Personality disorders are conditions where an individuals’ personality characteristics can cause regular and long term problems in the way they cope with everyday life and interact with other people; anti-social personality disorder (ASPD) and borderline personality disorder (BPD) are two types.
APMS (2007) describes these disorders as:
“ASPD is characterised by disregard for and violation of the rights of others. People with ASPD have a pattern of aggressive and irresponsible behaviour which emerges in childhood or early adolescence. They account for a disproportionately large proportion of crime and violence committed. ASPD was present in 0.3% of adults aged 18 or over (0.6% of men and 0.1% of women).”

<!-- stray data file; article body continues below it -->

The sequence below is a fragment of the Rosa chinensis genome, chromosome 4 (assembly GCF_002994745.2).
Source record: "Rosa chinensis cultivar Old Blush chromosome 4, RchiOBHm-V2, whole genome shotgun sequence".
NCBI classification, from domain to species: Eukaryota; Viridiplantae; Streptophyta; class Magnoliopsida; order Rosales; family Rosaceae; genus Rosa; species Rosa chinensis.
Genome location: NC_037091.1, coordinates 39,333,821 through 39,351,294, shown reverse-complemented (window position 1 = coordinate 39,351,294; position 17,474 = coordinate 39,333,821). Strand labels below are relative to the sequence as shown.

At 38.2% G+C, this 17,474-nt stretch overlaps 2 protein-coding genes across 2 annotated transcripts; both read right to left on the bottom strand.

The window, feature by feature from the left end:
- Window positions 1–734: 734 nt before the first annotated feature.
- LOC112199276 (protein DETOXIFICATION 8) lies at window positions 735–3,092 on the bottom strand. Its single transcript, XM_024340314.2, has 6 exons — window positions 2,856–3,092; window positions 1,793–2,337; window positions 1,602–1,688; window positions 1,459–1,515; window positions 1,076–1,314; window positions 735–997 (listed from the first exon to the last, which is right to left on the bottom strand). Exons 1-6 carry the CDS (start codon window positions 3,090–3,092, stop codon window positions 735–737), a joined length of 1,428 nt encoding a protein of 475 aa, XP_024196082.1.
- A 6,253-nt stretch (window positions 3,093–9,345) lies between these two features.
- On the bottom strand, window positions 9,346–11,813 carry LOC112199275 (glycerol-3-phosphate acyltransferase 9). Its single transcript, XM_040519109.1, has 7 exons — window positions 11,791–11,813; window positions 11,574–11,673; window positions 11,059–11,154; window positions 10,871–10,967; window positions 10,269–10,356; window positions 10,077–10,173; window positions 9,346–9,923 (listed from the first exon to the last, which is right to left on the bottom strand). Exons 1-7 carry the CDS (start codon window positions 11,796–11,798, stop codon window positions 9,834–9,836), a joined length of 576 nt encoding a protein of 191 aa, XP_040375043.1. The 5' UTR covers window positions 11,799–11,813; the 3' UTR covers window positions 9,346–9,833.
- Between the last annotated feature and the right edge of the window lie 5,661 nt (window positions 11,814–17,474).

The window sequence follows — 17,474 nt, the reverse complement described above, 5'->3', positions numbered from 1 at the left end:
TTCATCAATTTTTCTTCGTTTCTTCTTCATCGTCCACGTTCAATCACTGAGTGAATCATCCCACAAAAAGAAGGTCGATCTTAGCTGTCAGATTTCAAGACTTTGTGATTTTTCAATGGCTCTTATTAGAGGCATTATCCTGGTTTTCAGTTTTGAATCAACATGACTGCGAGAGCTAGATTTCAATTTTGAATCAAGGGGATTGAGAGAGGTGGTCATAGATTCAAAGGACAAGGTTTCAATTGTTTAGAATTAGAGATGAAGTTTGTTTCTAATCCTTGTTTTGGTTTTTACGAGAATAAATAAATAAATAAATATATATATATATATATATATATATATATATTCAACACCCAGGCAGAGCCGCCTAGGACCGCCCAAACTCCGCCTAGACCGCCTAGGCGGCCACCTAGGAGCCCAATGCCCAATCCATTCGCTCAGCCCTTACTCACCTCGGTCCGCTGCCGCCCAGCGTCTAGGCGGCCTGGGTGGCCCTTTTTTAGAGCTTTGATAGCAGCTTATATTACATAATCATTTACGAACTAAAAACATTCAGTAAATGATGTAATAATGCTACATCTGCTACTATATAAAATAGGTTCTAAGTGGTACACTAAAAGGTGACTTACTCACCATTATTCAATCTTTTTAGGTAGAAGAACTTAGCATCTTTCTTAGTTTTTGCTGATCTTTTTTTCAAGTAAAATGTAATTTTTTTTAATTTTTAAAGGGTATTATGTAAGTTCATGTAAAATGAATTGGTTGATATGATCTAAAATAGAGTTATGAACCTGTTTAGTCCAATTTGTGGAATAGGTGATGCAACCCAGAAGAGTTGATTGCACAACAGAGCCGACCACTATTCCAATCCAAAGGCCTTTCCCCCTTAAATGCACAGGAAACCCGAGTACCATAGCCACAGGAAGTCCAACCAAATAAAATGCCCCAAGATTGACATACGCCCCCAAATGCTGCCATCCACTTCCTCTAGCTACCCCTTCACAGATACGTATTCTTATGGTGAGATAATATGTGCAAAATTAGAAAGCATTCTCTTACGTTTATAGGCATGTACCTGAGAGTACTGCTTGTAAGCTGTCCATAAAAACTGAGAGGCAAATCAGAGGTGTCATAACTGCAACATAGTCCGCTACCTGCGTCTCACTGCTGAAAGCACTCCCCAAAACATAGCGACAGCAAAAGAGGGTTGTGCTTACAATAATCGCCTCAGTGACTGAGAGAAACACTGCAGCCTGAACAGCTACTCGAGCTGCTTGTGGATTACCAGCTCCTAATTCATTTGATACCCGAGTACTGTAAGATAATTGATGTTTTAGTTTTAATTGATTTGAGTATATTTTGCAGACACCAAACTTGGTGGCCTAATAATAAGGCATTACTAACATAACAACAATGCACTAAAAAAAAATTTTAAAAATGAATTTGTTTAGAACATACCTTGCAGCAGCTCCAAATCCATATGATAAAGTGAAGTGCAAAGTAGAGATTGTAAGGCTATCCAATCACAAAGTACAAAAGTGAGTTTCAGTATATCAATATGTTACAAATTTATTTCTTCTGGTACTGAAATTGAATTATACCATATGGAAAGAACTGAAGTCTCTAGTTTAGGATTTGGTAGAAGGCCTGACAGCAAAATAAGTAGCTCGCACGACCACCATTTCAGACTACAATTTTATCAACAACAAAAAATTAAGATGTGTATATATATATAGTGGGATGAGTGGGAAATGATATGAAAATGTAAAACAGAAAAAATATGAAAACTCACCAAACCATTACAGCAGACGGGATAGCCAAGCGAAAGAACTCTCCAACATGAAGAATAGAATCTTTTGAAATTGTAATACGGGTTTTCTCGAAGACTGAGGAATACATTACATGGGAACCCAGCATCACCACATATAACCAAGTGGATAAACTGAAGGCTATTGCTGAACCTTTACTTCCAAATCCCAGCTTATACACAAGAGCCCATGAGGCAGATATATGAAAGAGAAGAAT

“BPD is characterised by high levels of personal and emotional instability associated with significant impairment. People with BPD have severe difficulties with sustaining relationships, and self-harm and suicidal behaviour is common.”
In Crawley CCG, approximately 290 adults aged 16-64 were estimated to have borderline personality disorder, and 220 with antisocial personality disorder.
Applying sex-specific prevalence rates of borderline personality disorder to the West Sussex population aged 16-64 years (by CCG)
|Prevalence of borderline personality disorder||Estimate number of persons aged 16-64 with personality disorder|
|%Males||% Females||% all||Coastal West Sussex CCG||Crawley CCG||Horsham and Mid Sussex CCG||West Sussex|
|Borderline Personality Disorder||0.3%||0.6%||0.4%||1,130||290||560||1,980|
|Antisocial personality disorder||0.6%||0.1%||0.3%||850||220||420||1,480|
Note. Values have been rounded to the nearest 10. Totals may not sum due to rounding.
The presence of a personality disorder, notably antisocial personality disorder, may have considerable implications in the treatment and management of co-existing psychiatric and physical conditions. Co-existence of a personality disorder and another mental health problem is high.